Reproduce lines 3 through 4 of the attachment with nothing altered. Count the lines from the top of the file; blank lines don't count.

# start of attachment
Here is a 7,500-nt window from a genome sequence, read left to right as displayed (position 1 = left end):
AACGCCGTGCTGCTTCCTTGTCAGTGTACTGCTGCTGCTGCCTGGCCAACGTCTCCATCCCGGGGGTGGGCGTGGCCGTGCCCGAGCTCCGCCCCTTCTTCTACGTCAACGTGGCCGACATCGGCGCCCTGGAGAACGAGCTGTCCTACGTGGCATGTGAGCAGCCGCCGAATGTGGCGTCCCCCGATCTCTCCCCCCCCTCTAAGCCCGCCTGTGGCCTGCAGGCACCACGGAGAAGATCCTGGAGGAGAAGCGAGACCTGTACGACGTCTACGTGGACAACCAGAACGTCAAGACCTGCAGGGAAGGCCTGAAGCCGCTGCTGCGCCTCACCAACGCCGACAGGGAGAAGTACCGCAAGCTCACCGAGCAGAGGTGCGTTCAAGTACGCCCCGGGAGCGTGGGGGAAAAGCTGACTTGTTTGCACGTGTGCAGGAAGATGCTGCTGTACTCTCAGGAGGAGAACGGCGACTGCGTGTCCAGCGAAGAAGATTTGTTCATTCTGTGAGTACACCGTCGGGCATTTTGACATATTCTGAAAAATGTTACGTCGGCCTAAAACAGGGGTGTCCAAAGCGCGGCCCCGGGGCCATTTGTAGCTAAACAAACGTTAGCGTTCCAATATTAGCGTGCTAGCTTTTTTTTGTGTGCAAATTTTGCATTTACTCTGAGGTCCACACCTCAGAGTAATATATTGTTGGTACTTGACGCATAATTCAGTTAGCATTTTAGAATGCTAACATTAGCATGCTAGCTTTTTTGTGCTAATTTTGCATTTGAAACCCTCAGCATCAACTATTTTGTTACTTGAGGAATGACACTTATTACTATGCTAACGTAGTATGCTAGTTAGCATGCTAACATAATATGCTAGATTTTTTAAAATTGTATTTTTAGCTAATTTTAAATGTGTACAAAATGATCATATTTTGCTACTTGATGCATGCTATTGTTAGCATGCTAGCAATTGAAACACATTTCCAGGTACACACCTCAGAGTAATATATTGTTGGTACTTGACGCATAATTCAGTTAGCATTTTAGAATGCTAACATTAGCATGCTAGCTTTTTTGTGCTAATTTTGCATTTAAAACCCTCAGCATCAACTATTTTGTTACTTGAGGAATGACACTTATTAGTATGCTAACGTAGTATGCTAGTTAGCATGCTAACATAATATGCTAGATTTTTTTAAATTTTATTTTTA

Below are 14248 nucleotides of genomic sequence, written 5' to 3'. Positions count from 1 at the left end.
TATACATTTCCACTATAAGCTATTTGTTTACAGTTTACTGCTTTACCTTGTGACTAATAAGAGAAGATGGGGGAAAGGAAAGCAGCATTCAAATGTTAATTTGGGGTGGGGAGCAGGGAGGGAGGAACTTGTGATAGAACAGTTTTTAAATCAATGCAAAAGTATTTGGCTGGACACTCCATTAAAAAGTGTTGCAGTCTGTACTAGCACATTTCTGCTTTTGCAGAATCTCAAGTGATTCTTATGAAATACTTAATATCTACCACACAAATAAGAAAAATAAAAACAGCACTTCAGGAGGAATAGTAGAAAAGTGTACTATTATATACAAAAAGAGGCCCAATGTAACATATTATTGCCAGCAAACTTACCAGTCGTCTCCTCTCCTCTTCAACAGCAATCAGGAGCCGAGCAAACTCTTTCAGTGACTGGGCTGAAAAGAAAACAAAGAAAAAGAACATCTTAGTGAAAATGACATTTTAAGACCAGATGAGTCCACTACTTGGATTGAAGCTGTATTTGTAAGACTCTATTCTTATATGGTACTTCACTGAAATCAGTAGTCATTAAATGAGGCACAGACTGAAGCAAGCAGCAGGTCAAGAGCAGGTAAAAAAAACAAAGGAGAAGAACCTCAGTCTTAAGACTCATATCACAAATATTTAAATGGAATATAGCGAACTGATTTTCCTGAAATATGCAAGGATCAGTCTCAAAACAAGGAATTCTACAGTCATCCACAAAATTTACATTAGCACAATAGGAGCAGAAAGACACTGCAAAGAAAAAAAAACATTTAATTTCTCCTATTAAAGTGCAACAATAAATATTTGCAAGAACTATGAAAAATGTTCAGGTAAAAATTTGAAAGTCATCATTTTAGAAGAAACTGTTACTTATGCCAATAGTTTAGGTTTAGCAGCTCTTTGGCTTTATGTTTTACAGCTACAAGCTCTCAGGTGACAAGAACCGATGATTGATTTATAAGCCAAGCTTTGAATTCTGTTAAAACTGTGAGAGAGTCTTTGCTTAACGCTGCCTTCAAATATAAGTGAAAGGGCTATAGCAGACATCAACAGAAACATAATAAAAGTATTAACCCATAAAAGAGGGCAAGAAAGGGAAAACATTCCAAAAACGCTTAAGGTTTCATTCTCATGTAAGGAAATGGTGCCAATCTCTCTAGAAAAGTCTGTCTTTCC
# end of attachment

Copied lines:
Below are 14248 nucleotides of genomic sequence, written 5' to 3'. Positions count from 1 at the left end.
TATACATTTCCACTATAAGCTATTTGTTTACAGTTTACTGCTTTACCTTGTGACTAATAAGAGAAGATGGGGGAAAGGAAAGCAGCATTCAAATGTTAATTTGGGGTGGGGAGCAGGGAGGGAGGAACTTGTGATAGAACAGTTTTTAAATCAATGCAAAAGTATTTGGCTGGACACTCCATTAAAAAGTGTTGCAGTCTGTACTAGCACATTTCTGCTTTTGCAGAATCTCAAGTGATTCTTATGAAATACTTAATATCTACCACACAAATAAGAAAAATAAAAACAGCACTTCAGGAGGAATAGTAGAAAAGTGTACTATTATATACAAAAAGAGGCCCAATGTAACATATTATTGCCAGCAAACTTACCAGTCGTCTCCTCTCCTCTTCAACAGCAATCAGGAGCCGAGCAAACTCTTTCAGTGACTGGGCTGAAAAGAAAACAAAGAAAAAGAACATCTTAGTGAAAATGACATTTTAAGACCAGATGAGTCCACTACTTGGATTGAAGCTGTATTTGTAAGACTCTATTCTTATATGGTACTTCACTGAAATCAGTAGTCATTAAATGAGGCACAGACTGAAGCAAGCAGCAGGTCAAGAGCAGGTAAAAAAAACAAAGGAGAAGAACCTCAGTCTTAAGACTCATATCACAAATATTTAAATGGAATATAGCGAACTGATTTTCCTGAAATATGCAAGGATCAGTCTCAAAACAAGGAATTCTACAGTCATCCACAAAATTTACATTAGCACAATAGGAGCAGAAAGACACTGCAAAGAAAAAAAAACATTTAATTTCTCCTATTAAAGTGCAACAATAAATATTTGCAAGAACTATGAAAAATGTTCAGGTAAAAATTTGAAAGTCATCATTTTAGAAGAAACTGTTACTTATGCCAATAGTTTAGGTTTAGCAGCTCTTTGGCTTTATGTTTTACAGCTACAAGCTCTCAGGTGACAAGAACCGATGATTGATTTATAAGCCAAGCTTTGAATTCTGTTAAAACTGTGAGAGAGTCTTTGCTTAACGCTGCCTTCAAATATAAGTGAAAGGGCTATAGCAGACATCAACAGAAACATAATAAAAGTATTAACCCATAAAAGAGGGCAAGAAAGGGAAAACATTCCAAAAACGCTTAAGGTTTCATTCTCATGTAAGGAAATGGTGCCAATCTCTCTAGAAAAGTCTGTCTTTCC